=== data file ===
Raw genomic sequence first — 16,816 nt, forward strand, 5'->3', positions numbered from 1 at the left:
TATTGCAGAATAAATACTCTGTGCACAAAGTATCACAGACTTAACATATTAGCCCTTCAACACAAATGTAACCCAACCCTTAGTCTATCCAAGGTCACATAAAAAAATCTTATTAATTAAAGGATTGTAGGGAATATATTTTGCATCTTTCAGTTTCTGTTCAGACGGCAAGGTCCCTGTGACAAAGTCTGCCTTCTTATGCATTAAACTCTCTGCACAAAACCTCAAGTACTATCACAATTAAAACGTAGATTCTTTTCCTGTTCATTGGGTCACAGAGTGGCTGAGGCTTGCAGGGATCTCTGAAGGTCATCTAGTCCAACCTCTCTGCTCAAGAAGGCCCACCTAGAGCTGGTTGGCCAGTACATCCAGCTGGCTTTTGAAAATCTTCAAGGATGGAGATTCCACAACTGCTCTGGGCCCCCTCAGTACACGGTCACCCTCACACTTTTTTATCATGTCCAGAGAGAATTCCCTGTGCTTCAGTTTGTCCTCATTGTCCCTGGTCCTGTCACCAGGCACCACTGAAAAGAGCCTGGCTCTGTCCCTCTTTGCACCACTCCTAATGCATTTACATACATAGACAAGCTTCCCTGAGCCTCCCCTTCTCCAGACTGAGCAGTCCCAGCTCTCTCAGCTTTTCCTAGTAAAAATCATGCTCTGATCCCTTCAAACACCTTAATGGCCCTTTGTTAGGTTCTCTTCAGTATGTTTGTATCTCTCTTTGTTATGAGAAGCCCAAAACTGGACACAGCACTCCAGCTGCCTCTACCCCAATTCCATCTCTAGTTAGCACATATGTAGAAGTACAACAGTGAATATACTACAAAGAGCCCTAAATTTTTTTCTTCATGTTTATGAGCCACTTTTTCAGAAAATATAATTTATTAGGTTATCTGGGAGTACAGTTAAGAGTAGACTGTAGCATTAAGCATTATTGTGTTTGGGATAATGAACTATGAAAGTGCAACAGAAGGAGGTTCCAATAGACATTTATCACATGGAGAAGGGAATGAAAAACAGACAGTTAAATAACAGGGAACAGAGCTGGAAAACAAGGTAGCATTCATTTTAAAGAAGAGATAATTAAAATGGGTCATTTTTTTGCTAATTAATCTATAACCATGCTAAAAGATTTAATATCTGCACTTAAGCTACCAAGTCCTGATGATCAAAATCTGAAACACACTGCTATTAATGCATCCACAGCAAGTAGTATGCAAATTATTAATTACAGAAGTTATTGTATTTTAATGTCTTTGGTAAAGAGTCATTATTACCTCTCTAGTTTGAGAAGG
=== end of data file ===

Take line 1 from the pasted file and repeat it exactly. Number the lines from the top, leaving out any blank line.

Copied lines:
Raw genomic sequence first — 16,816 nt, forward strand, 5'->3', positions numbered from 1 at the left: